end, the city is trying to make the transition from a workers’ city to a creative city. Recently Rotterdam’s ambitions to develop into a creative city have taken increasingly concrete forms with the presentation of the new Vision for the City 2030. This Vision outlines a perspective in which the emphasis lies on physical and economic aspects. The general direction is for Rotterdam to achieve increasing independence from the port and aim for the knowledge and culture industry to establish a vital urban economy. This development fits within a global vision of an attractive urban environment in which culture becomes the distinctive competitive advantage. But these rapid developments have taken a narrow economic direction, attracting a largely wealthy well-educated white population. However, a large part of the current population of the city is not of that group; in fact, Rotterdam houses a relatively high number of low incomes. These two factors differentiate Rotterdam from the other four large Dutch cities. The vigorous transition from workers’ to creative city has ignored the socio-cultural infrastructure of the city. Essential to the development of many inhabitants of Rotterdam skills based economic activities. This concept should not be perceived as regressive: it takes seriously the creative potential of people who are developing skills but can’t realize this potential. Without this base, in which social cohesion and cultural consciousness are entrenched in the city, the creative is nothing more than a marketing strategy. The question of whether the high-culture economic impetus of the creative industry is sufficient or whether it requires an integral translation was even noted by Richard Florida: ”Creativity in the world of work is not limited to members of the Creative Class . . . I strongly believe that the key to improving the lot of underpaid, underemployed and disadvantaged people lies not in social welfare programs or low-end make-work jobs . . . but rather in tapping the creativity of these people. Tapping talents and developing skills should be organized in a more energetic way. Are the qualities of city residents not more optimally developed when they are taken seriously in their creative contributions and addressed as co-producers of metropolitan society? To learn collectively is to participate. Co-producers are stakeholders and interested parties who connect—formally or informally—with others and, in the process, create public space. In their book In Search of New Public Domain, Maarten Hajer and Arnold Reijndorp define the public domain as those places where an exchange between different social groups can—and actually does—take place: ”The shift toward a cultural-geographic approach implies letting go of the idea of a single way of determining the value or meaning of spaces. The core of a cultural geography in fact consists of analyzing the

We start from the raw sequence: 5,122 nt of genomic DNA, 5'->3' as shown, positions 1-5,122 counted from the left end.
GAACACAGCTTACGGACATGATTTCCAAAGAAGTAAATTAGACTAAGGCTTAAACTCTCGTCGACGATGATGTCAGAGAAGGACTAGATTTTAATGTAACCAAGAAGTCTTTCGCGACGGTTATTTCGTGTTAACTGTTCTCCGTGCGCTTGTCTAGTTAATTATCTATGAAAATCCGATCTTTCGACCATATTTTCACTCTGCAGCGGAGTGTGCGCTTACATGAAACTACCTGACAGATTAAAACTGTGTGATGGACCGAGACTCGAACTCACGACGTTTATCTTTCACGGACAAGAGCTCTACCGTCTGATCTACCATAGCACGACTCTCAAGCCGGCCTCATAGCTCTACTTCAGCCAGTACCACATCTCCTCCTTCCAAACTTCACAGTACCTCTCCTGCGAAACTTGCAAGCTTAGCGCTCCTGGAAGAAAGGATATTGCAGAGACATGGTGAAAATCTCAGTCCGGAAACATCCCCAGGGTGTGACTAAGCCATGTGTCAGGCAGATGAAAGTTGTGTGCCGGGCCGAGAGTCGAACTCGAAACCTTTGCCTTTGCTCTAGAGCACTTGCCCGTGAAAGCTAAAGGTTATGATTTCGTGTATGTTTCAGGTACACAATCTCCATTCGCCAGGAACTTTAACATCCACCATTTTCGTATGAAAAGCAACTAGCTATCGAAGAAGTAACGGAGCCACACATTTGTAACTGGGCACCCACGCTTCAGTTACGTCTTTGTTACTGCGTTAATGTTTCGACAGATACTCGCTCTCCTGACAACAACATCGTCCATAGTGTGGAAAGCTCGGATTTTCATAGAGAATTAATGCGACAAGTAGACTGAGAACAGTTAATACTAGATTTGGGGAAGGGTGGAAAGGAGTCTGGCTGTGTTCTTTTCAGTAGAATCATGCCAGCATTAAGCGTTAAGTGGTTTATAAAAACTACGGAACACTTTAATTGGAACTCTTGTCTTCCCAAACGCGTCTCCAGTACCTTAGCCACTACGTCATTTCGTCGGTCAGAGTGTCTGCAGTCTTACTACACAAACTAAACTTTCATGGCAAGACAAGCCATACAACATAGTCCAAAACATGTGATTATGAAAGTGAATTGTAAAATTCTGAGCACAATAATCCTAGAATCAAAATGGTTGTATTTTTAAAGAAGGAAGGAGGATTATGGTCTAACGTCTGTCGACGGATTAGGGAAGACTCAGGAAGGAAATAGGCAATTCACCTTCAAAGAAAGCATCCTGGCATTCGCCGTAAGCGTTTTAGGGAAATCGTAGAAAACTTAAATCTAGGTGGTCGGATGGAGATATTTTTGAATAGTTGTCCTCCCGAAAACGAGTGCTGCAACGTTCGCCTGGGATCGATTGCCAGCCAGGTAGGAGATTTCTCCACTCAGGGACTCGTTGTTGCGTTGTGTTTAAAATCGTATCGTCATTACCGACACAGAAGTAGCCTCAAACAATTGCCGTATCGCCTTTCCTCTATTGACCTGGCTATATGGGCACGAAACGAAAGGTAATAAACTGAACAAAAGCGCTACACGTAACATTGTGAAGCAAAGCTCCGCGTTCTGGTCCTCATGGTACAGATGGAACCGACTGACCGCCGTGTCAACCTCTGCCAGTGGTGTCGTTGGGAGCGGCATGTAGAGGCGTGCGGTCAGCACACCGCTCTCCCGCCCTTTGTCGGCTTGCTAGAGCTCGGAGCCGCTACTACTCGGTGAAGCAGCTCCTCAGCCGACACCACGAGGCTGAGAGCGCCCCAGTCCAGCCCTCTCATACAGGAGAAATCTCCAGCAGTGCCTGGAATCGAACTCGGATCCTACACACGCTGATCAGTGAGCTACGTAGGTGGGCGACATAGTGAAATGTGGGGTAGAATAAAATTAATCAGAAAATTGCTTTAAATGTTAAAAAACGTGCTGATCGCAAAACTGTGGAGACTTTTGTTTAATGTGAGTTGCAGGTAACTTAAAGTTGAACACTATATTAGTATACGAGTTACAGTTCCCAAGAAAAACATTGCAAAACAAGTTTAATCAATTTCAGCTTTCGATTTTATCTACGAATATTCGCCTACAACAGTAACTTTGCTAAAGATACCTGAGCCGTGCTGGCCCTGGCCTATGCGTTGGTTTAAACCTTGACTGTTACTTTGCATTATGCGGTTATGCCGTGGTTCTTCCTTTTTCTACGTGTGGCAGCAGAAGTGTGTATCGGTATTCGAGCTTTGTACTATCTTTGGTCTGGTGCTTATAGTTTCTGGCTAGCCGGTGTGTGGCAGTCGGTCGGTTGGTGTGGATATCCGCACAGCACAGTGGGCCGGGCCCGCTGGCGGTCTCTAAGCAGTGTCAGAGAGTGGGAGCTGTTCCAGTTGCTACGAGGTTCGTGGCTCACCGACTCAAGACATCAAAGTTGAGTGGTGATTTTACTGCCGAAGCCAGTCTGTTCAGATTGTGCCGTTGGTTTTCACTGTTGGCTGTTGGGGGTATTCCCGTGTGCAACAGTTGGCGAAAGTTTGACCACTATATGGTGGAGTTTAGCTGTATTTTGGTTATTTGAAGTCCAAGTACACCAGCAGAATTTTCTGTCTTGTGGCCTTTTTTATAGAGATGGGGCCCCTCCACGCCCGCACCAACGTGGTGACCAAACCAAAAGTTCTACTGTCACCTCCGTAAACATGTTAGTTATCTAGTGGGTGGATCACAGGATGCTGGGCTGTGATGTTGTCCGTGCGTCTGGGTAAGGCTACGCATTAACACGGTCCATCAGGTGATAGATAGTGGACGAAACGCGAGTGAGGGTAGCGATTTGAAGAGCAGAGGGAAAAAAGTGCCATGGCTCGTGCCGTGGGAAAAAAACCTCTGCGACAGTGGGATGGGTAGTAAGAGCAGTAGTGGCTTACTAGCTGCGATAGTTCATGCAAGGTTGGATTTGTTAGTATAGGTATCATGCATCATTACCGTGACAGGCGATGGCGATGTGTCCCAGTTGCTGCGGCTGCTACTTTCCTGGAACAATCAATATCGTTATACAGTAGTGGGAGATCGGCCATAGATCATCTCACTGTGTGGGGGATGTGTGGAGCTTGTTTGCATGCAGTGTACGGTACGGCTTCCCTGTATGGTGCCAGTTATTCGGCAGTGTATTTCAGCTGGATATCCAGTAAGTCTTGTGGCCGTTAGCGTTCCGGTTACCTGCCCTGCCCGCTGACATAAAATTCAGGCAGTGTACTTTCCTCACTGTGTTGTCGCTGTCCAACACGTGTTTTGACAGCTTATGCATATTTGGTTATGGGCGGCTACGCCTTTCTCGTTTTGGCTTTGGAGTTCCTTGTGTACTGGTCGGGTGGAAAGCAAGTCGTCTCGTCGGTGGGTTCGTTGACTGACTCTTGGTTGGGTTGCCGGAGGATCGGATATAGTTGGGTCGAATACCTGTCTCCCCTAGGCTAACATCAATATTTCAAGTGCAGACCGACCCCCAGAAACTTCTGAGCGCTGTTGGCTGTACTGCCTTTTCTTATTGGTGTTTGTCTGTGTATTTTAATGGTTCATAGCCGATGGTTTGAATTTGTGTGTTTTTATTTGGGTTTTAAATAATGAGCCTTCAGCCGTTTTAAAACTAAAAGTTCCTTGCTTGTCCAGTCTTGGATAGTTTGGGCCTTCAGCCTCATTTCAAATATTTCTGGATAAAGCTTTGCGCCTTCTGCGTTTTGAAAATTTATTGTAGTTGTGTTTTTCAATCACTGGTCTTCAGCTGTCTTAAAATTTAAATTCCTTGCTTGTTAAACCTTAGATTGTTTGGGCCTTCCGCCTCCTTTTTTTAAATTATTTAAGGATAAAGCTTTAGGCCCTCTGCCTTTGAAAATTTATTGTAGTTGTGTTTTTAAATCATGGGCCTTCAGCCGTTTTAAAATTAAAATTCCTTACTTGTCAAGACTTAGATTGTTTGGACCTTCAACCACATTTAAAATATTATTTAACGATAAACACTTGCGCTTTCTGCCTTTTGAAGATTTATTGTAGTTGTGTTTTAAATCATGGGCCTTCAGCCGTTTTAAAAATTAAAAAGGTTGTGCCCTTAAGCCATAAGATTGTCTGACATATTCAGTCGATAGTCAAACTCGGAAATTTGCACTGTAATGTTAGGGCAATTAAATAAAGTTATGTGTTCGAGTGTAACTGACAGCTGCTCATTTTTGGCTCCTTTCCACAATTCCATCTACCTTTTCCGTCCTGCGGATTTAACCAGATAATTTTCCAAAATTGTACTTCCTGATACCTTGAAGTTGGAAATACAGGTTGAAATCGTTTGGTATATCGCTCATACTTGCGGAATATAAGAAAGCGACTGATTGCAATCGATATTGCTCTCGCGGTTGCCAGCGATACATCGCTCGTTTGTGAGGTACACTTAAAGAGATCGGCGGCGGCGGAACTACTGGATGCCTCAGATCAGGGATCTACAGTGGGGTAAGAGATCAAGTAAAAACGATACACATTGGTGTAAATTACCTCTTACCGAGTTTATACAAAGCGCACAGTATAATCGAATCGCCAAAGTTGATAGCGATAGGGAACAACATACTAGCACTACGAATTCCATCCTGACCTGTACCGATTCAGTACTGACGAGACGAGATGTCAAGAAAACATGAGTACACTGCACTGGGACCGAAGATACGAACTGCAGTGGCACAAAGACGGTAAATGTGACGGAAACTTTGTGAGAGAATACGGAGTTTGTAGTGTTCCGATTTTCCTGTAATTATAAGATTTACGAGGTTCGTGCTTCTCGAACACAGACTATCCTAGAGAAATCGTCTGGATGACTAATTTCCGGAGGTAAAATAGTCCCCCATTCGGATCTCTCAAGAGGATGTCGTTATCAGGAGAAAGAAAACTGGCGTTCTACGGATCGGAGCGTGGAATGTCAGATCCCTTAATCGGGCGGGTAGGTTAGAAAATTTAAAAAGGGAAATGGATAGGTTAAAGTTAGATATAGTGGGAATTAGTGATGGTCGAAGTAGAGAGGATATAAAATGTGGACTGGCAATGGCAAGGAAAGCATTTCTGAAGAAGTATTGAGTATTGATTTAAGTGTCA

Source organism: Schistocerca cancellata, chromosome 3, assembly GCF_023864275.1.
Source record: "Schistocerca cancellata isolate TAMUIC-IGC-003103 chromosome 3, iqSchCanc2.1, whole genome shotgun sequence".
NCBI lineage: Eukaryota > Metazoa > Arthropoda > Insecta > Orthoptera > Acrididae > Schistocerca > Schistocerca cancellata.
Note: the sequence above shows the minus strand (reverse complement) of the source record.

multiplicity, or in more political terms, the struggle that takes place among different meanings. Shaping a public domain can then be a question of eliciting unconstrained manifestations of diversity and 4 avoiding interventions aimed at making this impossible.” The public domain thus is primarily a (cultural) perception. We must no longer consider it the result of purely economic and legal considerations, but rather begin to see and use it as a (per)formative basis of city development. Inclusive urban design does not mean importing capacities from the outside. It should—first and foremost— mobilize the physical and socio-cultural capital that is available in 5 the neighborhood .